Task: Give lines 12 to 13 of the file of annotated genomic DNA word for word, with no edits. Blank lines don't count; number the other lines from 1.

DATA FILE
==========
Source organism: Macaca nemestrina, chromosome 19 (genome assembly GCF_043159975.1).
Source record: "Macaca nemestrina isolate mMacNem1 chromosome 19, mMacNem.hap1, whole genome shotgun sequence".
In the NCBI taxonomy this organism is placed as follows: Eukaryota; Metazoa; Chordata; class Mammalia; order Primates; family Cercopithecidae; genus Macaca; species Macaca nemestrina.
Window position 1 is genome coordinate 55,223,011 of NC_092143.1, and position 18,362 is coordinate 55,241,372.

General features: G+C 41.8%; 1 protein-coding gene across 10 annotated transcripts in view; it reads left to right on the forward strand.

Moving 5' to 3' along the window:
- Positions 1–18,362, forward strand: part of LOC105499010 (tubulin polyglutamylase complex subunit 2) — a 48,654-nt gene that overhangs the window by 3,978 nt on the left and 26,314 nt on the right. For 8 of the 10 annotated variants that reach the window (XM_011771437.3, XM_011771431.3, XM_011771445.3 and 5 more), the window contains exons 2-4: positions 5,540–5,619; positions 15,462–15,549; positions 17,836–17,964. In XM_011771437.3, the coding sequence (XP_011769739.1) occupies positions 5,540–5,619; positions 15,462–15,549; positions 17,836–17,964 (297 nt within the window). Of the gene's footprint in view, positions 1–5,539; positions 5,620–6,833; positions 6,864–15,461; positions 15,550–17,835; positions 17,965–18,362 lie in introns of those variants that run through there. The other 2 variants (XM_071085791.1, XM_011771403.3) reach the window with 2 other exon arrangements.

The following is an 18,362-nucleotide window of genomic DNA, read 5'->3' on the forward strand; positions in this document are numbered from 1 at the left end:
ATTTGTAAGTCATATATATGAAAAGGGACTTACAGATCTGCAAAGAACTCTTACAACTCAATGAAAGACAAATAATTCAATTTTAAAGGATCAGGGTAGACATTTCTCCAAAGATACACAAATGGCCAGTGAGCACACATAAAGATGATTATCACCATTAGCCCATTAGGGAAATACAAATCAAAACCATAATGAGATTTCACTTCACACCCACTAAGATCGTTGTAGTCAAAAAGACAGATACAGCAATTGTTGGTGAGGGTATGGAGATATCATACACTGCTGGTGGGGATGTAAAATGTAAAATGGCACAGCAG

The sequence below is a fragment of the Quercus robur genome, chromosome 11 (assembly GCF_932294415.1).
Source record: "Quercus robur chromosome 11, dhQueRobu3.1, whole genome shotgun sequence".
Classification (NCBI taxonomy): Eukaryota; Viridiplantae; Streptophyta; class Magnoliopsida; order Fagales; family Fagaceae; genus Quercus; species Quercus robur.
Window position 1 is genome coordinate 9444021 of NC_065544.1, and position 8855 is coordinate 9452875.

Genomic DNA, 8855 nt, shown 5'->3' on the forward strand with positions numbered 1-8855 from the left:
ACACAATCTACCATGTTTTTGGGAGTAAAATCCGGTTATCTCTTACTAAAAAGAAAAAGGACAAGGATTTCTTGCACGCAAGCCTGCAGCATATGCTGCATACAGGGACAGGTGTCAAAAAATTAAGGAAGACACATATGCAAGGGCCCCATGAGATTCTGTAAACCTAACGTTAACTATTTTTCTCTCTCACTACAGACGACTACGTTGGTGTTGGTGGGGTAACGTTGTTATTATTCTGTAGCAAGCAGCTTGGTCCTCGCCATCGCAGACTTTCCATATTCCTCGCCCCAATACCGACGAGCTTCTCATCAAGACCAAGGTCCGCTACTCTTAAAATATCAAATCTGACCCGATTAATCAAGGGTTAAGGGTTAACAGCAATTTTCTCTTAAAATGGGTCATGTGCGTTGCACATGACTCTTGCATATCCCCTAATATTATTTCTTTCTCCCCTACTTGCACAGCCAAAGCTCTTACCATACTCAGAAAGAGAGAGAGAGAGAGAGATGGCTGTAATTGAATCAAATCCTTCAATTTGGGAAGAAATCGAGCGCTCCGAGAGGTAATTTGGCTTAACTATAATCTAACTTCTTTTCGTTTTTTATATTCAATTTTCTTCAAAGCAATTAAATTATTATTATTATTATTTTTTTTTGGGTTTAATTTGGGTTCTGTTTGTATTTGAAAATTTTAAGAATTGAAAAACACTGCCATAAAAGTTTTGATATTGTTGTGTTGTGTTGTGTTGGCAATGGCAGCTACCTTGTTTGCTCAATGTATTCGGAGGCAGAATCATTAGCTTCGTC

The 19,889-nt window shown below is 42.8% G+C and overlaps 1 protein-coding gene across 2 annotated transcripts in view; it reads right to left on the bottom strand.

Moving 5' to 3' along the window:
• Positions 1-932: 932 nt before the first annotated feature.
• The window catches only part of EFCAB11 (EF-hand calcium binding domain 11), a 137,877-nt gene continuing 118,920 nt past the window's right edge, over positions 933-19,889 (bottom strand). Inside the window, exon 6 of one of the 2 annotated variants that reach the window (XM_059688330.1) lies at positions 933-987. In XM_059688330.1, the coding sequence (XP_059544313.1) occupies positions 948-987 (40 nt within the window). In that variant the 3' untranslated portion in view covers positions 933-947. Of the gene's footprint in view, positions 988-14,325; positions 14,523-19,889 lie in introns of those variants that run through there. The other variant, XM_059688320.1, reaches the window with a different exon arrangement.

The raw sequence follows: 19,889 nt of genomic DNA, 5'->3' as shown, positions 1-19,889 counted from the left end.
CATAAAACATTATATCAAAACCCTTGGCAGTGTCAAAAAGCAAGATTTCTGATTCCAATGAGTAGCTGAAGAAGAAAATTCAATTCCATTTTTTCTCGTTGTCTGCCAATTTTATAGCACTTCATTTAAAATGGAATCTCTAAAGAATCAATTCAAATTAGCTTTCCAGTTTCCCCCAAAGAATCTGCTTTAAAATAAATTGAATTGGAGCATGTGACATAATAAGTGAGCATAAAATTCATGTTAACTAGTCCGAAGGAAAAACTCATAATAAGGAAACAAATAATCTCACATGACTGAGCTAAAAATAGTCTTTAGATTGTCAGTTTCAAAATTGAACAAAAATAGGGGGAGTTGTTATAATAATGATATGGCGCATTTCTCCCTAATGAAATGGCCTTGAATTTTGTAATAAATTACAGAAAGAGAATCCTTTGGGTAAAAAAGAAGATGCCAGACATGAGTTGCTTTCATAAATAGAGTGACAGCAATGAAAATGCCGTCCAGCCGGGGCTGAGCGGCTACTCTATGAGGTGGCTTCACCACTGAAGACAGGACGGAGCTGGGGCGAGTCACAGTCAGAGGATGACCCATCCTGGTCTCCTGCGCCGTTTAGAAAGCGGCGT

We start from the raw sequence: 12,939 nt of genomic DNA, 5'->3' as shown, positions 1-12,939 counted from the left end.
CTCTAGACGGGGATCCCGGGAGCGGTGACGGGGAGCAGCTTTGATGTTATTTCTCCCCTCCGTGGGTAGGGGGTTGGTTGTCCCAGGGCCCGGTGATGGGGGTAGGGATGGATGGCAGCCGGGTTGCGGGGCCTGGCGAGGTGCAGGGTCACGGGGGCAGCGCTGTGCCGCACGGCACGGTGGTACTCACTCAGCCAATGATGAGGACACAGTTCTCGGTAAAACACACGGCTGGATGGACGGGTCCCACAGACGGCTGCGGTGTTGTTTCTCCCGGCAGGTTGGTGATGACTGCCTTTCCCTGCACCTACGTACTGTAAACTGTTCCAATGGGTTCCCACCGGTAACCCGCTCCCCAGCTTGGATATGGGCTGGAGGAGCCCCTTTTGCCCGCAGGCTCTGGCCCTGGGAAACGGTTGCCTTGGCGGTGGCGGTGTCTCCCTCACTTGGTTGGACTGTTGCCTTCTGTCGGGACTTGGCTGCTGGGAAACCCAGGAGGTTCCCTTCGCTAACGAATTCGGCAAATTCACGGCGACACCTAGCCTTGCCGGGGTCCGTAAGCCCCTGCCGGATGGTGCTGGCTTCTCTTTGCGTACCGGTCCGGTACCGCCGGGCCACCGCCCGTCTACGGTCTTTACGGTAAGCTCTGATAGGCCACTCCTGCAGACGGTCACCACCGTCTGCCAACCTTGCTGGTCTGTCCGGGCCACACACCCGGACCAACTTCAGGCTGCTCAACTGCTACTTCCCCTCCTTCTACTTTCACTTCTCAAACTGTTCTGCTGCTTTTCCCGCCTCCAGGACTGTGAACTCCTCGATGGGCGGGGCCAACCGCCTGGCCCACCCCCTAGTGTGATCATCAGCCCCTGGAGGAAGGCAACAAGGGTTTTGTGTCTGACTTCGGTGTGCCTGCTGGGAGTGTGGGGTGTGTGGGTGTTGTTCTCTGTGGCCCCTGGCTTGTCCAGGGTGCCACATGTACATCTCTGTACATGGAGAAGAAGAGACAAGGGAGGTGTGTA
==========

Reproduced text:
Classification (NCBI taxonomy): Eukaryota; Viridiplantae; Streptophyta; class Magnoliopsida; order Fagales; family Fagaceae; genus Quercus; species Quercus robur.
Window position 1 is genome coordinate 9444021 of NC_065544.1, and position 8855 is coordinate 9452875.